Importance Of Foreign Language

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In a continuously increasing multilingual society and globalised world learning a foreign language constitutes a necessary and important goal for all children. Foreign language learning and specifically English is the means for communication, the necessary requirement to pursue a career and a prerequisite to get into most universities around the world. Most importantly, Reagan and Osborn (2002) support that learning a language is important and valuable “in and of itself as part of the human experience”. And they further argue:
For us, perhaps the most powerful argument for the need for students to study languages other than their own is that the point of education is to introduce and initiate the individual into our common, human social and
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As typical language students progress in language, they are required to remember and manipulate more and more words and language structures. However, almost in every foreign language classroom there are learners who struggle to learn a language. In many cases these are usually children with learning disabilities (LD) and attention deficit hyperactivity disorder (AD/HD) who seem to fall behind and demonstrate an inability to catch up with classmates as they are weak in phonological working memory and both short-term and long-term language learning (Gathercole & Baddeley, 1993; as cited in Leons, Herbert & Gobbo, 2009) and find the process of foreign language learning difficult to cope with and finally giving up or get exempted from foreign language learning. This happens not only in students with documented learning disabilities and/or AD/HD but also with students without a diagnosis who could be described as low-achieving or at-risk (Leons et al., 2009). Nevertheless, as cited in Wight (2015), the policy of exemption is against the inclusive philosophy and Individuals with Disabilities Education Improvement Act (IDEA, 2004) according to which all students have the right to appropriate education that must also include the learning of a foreign language. Sparks and Ganscow (1991) argue that research which addresses learning disabilities in…show more content…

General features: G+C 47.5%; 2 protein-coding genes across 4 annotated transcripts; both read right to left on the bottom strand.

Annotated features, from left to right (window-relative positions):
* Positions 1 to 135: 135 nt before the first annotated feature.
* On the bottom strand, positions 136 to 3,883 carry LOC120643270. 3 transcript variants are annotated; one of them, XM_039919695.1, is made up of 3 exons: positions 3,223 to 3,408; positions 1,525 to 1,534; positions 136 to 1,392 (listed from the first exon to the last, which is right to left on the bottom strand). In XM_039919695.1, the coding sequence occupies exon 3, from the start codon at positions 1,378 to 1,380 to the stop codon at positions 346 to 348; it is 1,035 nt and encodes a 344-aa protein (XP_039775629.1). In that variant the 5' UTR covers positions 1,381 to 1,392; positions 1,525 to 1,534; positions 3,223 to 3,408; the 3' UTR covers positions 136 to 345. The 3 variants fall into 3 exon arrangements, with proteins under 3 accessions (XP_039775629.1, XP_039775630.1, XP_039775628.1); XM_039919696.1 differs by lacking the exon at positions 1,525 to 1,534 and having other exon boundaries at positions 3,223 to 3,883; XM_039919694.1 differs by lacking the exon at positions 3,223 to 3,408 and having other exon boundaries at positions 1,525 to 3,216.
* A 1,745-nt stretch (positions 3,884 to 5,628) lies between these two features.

SF is a type of feedback initially proposed in Ypsilandis (2002) and its aim is to assist the learner at an early stage offering him more clarifications or explanations on the initial learning material and thus further assist him in the comprehension of it and further facilitate vocabulary retention in short and long-term memory. In Ypsilandis (2014) major research attempts on corrective and supportive feedback are cited and the author further examines experimentally the effectiveness of various kinds of supportive feedback strategies in vocabulary retention in a preliminary repetitive study which included three small size/scale experiments conducted in 2004, 2005 and 2006. Ypsilandis (2014) findings indicated no statistically significant difference in vocabulary retention among the feedback strategies tested (except one) in typical adults. In Ypsilandis studies the variable typical/non-typical development was not taken into consideration because this variable was typically not considered in most language learning experiments Thus, this study aims at contributing to both second/foreign language learning and learning disabilities fields by extending the SF research to both typically developing children and children with learning
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